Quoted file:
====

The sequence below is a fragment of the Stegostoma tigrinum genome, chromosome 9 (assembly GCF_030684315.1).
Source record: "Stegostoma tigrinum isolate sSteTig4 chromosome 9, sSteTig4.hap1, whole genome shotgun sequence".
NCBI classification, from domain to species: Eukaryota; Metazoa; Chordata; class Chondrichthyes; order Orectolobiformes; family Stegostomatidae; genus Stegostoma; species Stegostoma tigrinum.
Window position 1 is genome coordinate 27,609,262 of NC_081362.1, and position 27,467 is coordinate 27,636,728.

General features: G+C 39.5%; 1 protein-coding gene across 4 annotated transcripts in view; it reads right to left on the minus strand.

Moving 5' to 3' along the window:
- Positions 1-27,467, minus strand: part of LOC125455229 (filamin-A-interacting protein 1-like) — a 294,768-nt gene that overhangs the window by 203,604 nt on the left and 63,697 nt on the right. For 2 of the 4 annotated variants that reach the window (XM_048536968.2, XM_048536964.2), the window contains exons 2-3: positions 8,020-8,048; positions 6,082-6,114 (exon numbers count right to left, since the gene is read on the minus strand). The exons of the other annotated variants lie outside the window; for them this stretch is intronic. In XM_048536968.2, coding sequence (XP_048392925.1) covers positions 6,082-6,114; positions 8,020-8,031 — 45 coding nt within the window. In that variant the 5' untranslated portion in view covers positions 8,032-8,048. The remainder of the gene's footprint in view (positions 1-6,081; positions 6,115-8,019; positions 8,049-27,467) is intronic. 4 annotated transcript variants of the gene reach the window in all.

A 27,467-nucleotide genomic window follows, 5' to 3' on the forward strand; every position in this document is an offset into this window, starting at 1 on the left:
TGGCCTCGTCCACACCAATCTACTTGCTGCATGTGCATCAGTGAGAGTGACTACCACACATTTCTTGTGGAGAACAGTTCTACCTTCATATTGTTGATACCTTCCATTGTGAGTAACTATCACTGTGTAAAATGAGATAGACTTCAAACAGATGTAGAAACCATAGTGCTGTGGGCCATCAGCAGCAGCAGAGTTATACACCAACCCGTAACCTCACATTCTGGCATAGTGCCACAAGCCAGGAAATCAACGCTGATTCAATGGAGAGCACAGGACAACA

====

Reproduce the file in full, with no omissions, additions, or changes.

The sequence below is a fragment of the Stegostoma tigrinum genome, chromosome 9 (assembly GCF_030684315.1).
Source record: "Stegostoma tigrinum isolate sSteTig4 chromosome 9, sSteTig4.hap1, whole genome shotgun sequence".
NCBI classification, from domain to species: Eukaryota; Metazoa; Chordata; class Chondrichthyes; order Orectolobiformes; family Stegostomatidae; genus Stegostoma; species Stegostoma tigrinum.
Window position 1 is genome coordinate 27,609,262 of NC_081362.1, and position 27,467 is coordinate 27,636,728.

General features: G+C 39.5%; 1 protein-coding gene across 4 annotated transcripts in view; it reads right to left on the minus strand.

Moving 5' to 3' along the window:
- Positions 1-27,467, minus strand: part of LOC125455229 (filamin-A-interacting protein 1-like) — a 294,768-nt gene that overhangs the window by 203,604 nt on the left and 63,697 nt on the right. For 2 of the 4 annotated variants that reach the window (XM_048536968.2, XM_048536964.2), the window contains exons 2-3: positions 8,020-8,048; positions 6,082-6,114 (exon numbers count right to left, since the gene is read on the minus strand). The exons of the other annotated variants lie outside the window; for them this stretch is intronic. In XM_048536968.2, coding sequence (XP_048392925.1) covers positions 6,082-6,114; positions 8,020-8,031 — 45 coding nt within the window. In that variant the 5' untranslated portion in view covers positions 8,032-8,048. The remainder of the gene's footprint in view (positions 1-6,081; positions 6,115-8,019; positions 8,049-27,467) is intronic. 4 annotated transcript variants of the gene reach the window in all.

A 27,467-nucleotide genomic window follows, 5' to 3' on the forward strand; every position in this document is an offset into this window, starting at 1 on the left:
TGGCCTCGTCCACACCAATCTACTTGCTGCATGTGCATCAGTGAGAGTGACTACCACACATTTCTTGTGGAGAACAGTTCTACCTTCATATTGTTGATACCTTCCATTGTGAGTAACTATCACTGTGTAAAATGAGATAGACTTCAAACAGATGTAGAAACCATAGTGCTGTGGGCCATCAGCAGCAGCAGAGTTATACACCAACCCGTAACCTCACATTCTGGCATAGTGCCACAAGCCAGGAAATCAACGCTGATTCAATGGAGAGCACAGGACAACA